This article originally appeared in Foreign Policy and was co-authored by Mohammed Soliman, a global strategy advisor and a nonresident scholar at the Middle East Institute, and Elliot Silverberg, a nonresident James Kelly fellow at the Pacific Forum in Hawaii.

Last month, Japanese Foreign Minister Toshimitsu Motegi visited Egypt, Palestine, Israel, Jordan, Turkey, Iraq, Iran, and Qatar as part of a regional tour focused on Middle Eastern security and COVID-19 recovery. The visit coincided with the United States’ exit from Afghanistan as well as the ensuing uncertainty surrounding Washington’s decades-long commitments to the Arabian Gulf and broader involvement in regional geopolitics.

Back in Tokyo, meanwhile, just a year after assuming power, Japanese Prime Minister Yoshihide Suga is joining the deep ranks of Japan’s revolving-door prime ministers. But although Suga’s term in office was brief and troubled, his administration continued laying the important strategic groundwork of his predecessor, Shinzo Abe, whose eight-year tenure witnessed Japan’s transformation into a prominent steward of the liberal international order. Given Japan’s current depressed economy and setbacks to its COVID-19 recovery following the Tokyo Olympics, Suga’s potential successors will have their work cut out.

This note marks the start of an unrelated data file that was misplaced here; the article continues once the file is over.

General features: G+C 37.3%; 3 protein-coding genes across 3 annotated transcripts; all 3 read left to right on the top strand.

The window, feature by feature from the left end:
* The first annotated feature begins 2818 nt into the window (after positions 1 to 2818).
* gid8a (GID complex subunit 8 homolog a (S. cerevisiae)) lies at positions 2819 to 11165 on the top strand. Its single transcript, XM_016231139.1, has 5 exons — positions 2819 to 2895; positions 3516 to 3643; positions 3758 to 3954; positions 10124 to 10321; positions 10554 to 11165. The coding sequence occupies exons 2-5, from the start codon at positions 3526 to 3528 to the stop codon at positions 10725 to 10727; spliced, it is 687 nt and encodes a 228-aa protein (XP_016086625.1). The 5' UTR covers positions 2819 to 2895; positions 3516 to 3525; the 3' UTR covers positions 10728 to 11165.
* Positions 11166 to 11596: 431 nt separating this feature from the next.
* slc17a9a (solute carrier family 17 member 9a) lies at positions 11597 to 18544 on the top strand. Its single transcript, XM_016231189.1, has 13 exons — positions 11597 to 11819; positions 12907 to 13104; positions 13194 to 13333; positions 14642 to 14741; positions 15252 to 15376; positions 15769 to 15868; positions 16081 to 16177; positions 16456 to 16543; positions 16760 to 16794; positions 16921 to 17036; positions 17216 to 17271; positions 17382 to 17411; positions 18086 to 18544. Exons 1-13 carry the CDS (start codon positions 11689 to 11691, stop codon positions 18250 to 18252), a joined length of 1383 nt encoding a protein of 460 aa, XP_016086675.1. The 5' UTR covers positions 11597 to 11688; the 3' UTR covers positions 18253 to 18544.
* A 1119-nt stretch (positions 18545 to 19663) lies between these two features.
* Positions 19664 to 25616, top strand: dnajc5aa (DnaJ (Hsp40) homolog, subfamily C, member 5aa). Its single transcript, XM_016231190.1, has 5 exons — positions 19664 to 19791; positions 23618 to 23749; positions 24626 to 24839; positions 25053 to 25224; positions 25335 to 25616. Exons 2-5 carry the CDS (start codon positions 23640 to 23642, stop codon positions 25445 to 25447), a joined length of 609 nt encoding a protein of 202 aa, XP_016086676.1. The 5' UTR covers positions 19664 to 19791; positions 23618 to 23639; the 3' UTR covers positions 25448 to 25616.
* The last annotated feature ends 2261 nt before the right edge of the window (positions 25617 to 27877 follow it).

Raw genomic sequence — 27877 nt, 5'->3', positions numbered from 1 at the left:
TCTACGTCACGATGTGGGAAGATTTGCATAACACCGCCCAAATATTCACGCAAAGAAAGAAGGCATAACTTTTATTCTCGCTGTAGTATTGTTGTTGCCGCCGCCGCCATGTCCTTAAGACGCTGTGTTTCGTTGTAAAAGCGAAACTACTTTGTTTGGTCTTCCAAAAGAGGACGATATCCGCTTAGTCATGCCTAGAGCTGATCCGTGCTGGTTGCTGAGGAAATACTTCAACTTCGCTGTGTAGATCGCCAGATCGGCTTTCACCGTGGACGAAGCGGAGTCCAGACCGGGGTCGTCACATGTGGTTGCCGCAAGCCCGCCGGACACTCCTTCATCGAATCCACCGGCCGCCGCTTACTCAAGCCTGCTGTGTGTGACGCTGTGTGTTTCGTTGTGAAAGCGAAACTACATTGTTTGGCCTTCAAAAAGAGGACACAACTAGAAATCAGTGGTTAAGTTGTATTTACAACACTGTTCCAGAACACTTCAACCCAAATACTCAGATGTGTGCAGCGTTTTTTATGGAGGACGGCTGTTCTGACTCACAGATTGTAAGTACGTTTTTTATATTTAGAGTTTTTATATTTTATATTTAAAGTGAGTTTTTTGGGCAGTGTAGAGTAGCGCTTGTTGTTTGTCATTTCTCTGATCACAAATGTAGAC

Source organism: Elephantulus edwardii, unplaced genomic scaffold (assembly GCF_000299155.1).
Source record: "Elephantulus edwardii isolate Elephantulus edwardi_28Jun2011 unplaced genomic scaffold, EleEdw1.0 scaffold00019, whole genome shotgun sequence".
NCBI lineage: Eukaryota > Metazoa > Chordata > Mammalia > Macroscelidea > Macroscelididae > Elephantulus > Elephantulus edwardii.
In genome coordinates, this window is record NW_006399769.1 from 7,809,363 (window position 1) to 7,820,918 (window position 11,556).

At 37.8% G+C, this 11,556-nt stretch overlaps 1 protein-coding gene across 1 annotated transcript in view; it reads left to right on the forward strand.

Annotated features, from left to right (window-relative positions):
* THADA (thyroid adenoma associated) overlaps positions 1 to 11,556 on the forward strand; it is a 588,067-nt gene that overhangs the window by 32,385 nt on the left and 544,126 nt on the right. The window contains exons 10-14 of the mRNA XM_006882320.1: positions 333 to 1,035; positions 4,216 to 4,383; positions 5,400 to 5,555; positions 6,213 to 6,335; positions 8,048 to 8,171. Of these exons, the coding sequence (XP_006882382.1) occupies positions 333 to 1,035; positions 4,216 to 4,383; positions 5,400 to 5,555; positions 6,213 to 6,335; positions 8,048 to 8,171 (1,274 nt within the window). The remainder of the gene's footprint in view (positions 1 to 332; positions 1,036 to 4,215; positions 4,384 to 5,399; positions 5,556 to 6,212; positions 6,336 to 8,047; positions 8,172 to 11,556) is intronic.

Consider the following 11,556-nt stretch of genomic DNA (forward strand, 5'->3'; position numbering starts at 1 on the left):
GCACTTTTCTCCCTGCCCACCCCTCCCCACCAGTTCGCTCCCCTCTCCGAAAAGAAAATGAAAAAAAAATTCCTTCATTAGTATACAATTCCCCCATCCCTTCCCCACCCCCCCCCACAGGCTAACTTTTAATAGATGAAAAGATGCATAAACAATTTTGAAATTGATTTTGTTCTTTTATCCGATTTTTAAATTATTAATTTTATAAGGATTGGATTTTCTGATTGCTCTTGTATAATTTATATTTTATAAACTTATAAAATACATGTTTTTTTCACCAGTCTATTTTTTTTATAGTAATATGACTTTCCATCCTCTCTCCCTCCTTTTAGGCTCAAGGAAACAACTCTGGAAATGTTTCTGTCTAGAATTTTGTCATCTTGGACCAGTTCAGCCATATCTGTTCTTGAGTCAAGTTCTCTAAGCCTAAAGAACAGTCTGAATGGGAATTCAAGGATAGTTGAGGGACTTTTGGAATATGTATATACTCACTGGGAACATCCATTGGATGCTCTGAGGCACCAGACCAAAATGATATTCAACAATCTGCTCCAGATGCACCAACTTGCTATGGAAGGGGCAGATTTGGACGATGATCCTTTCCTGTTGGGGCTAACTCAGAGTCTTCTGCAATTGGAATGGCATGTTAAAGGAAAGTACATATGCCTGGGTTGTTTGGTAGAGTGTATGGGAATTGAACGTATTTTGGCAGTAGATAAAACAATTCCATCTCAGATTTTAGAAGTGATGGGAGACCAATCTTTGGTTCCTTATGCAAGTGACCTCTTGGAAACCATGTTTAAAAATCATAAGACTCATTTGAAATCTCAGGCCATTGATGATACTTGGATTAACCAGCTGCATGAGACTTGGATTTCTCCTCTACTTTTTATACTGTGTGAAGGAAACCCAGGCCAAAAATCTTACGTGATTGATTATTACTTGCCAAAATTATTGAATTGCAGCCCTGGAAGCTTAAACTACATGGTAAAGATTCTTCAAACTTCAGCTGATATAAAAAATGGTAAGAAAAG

But as a highly networked middle power engaged on key areas of concern to the Middle East, Tokyo has an opportunity to open a multilateral strategic dialogue with the region that focuses on the critical issues of the next decades—namely, digital transformation and technological competition. Such a dialogue would help the Middle East adapt to Washington’s post-Afghanistan realignment, mitigate the risk of further regional destabilization, and balance the region’s competing interests between the United States and China.

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